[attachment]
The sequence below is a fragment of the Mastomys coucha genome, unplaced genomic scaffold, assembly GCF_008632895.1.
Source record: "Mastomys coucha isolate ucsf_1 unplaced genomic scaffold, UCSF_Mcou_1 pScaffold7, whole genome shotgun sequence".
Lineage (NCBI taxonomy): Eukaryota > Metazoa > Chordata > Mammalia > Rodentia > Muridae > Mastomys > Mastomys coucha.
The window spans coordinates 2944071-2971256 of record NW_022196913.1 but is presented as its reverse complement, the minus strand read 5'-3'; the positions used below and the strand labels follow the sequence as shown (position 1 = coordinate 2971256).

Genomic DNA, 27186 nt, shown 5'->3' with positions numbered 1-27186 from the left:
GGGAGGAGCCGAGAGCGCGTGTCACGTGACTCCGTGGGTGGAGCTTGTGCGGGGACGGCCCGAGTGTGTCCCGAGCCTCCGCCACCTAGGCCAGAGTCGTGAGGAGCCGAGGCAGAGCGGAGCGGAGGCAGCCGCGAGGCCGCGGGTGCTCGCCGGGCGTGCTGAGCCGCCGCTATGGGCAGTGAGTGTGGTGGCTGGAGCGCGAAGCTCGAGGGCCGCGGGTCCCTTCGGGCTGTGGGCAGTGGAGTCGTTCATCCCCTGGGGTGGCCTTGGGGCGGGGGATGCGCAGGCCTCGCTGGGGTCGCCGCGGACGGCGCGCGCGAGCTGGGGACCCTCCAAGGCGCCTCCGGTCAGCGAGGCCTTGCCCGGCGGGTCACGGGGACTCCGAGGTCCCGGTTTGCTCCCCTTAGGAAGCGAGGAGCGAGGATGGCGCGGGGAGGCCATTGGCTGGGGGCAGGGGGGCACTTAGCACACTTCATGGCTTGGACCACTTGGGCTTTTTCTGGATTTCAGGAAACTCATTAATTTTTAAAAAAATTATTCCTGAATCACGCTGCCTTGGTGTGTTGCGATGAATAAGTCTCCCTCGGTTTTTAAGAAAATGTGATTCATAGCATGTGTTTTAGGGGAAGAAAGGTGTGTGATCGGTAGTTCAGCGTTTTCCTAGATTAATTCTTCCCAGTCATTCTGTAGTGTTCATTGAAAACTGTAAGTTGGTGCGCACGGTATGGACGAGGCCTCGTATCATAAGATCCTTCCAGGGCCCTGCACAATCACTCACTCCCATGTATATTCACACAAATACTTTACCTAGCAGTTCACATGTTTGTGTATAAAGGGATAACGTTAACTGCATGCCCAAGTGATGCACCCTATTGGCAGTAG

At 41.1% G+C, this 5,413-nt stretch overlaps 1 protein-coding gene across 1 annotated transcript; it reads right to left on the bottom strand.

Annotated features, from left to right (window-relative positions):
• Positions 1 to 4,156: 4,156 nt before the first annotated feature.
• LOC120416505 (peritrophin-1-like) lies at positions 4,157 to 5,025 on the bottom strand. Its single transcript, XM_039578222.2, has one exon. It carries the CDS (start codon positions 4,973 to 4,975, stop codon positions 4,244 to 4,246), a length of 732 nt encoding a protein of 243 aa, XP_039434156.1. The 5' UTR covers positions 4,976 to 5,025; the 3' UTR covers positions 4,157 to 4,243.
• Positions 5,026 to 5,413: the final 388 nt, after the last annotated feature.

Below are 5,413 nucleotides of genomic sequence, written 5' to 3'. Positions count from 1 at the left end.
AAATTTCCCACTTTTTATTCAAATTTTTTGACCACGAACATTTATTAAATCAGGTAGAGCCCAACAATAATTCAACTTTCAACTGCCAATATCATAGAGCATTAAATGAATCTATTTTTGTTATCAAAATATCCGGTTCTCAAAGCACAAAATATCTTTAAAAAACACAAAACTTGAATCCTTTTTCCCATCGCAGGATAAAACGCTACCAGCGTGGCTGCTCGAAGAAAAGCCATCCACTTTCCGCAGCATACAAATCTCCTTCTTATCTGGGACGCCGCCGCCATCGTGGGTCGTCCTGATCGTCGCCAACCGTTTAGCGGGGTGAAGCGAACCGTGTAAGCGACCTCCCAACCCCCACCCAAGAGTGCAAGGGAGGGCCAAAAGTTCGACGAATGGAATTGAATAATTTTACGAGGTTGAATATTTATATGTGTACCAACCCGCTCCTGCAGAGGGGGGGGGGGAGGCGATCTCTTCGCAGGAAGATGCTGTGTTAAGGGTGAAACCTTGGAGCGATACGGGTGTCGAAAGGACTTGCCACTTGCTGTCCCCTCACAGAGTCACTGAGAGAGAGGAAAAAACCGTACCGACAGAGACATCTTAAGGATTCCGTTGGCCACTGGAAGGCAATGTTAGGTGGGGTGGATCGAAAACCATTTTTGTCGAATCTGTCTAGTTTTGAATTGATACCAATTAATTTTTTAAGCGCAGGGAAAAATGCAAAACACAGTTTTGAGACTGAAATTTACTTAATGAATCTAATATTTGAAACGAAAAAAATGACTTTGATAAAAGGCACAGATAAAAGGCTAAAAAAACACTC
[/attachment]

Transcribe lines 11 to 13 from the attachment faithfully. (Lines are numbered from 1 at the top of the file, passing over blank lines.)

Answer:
• Positions 5,026 to 5,413: the final 388 nt, after the last annotated feature.

Below are 5,413 nucleotides of genomic sequence, written 5' to 3'. Positions count from 1 at the left end.
AAATTTCCCACTTTTTATTCAAATTTTTTGACCACGAACATTTATTAAATCAGGTAGAGCCCAACAATAATTCAACTTTCAACTGCCAATATCATAGAGCATTAAATGAATCTATTTTTGTTATCAAAATATCCGGTTCTCAAAGCACAAAATATCTTTAAAAAACACAAAACTTGAATCCTTTTTCCCATCGCAGGATAAAACGCTACCAGCGTGGCTGCTCGAAGAAAAGCCATCCACTTTCCGCAGCATACAAATCTCCTTCTTATCTGGGACGCCGCCGCCATCGTGGGTCGTCCTGATCGTCGCCAACCGTTTAGCGGGGTGAAGCGAACCGTGTAAGCGACCTCCCAACCCCCACCCAAGAGTGCAAGGGAGGGCCAAAAGTTCGACGAATGGAATTGAATAATTTTACGAGGTTGAATATTTATATGTGTACCAACCCGCTCCTGCAGAGGGGGGGGGGGAGGCGATCTCTTCGCAGGAAGATGCTGTGTTAAGGGTGAAACCTTGGAGCGATACGGGTGTCGAAAGGACTTGCCACTTGCTGTCCCCTCACAGAGTCACTGAGAGAGAGGAAAAAACCGTACCGACAGAGACATCTTAAGGATTCCGTTGGCCACTGGAAGGCAATGTTAGGTGGGGTGGATCGAAAACCATTTTTGTCGAATCTGTCTAGTTTTGAATTGATACCAATTAATTTTTTAAGCGCAGGGAAAAATGCAAAACACAGTTTTGAGACTGAAATTTACTTAATGAATCTAATATTTGAAACGAAAAAAATGACTTTGATAAAAGGCACAGATAAAAGGCTAAAAAAACACTC